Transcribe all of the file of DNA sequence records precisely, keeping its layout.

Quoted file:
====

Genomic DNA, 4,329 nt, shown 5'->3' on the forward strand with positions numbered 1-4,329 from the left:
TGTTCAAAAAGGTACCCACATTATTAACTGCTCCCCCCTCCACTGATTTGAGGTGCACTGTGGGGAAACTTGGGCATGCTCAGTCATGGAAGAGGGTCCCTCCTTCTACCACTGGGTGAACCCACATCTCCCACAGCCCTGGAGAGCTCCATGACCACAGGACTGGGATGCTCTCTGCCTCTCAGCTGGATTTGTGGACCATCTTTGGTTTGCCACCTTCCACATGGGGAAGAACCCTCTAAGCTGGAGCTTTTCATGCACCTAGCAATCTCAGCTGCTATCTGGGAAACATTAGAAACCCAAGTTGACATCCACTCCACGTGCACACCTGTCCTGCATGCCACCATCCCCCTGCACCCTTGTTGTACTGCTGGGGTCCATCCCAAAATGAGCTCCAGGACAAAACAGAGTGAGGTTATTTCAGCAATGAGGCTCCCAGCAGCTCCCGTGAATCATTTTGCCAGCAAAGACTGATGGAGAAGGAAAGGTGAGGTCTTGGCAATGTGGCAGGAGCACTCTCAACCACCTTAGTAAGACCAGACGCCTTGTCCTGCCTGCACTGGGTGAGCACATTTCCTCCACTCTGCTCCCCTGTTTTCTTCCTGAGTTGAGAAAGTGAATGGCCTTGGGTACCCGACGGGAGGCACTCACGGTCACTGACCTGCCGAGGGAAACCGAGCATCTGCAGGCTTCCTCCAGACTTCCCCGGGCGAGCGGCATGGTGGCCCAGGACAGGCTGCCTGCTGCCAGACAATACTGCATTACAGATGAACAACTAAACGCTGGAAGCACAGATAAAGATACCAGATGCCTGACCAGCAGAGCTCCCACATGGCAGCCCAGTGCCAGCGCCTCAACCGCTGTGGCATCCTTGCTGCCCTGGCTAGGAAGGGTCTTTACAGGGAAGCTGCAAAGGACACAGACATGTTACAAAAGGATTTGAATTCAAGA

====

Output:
Genomic DNA, 4,329 nt, shown 5'->3' on the forward strand with positions numbered 1-4,329 from the left:
TGTTCAAAAAGGTACCCACATTATTAACTGCTCCCCCCTCCACTGATTTGAGGTGCACTGTGGGGAAACTTGGGCATGCTCAGTCATGGAAGAGGGTCCCTCCTTCTACCACTGGGTGAACCCACATCTCCCACAGCCCTGGAGAGCTCCATGACCACAGGACTGGGATGCTCTCTGCCTCTCAGCTGGATTTGTGGACCATCTTTGGTTTGCCACCTTCCACATGGGGAAGAACCCTCTAAGCTGGAGCTTTTCATGCACCTAGCAATCTCAGCTGCTATCTGGGAAACATTAGAAACCCAAGTTGACATCCACTCCACGTGCACACCTGTCCTGCATGCCACCATCCCCCTGCACCCTTGTTGTACTGCTGGGGTCCATCCCAAAATGAGCTCCAGGACAAAACAGAGTGAGGTTATTTCAGCAATGAGGCTCCCAGCAGCTCCCGTGAATCATTTTGCCAGCAAAGACTGATGGAGAAGGAAAGGTGAGGTCTTGGCAATGTGGCAGGAGCACTCTCAACCACCTTAGTAAGACCAGACGCCTTGTCCTGCCTGCACTGGGTGAGCACATTTCCTCCACTCTGCTCCCCTGTTTTCTTCCTGAGTTGAGAAAGTGAATGGCCTTGGGTACCCGACGGGAGGCACTCACGGTCACTGACCTGCCGAGGGAAACCGAGCATCTGCAGGCTTCCTCCAGACTTCCCCGGGCGAGCGGCATGGTGGCCCAGGACAGGCTGCCTGCTGCCAGACAATACTGCATTACAGATGAACAACTAAACGCTGGAAGCACAGATAAAGATACCAGATGCCTGACCAGCAGAGCTCCCACATGGCAGCCCAGTGCCAGCGCCTCAACCGCTGTGGCATCCTTGCTGCCCTGGCTAGGAAGGGTCTTTACAGGGAAGCTGCAAAGGACACAGACATGTTACAAAAGGATTTGAATTCAAGA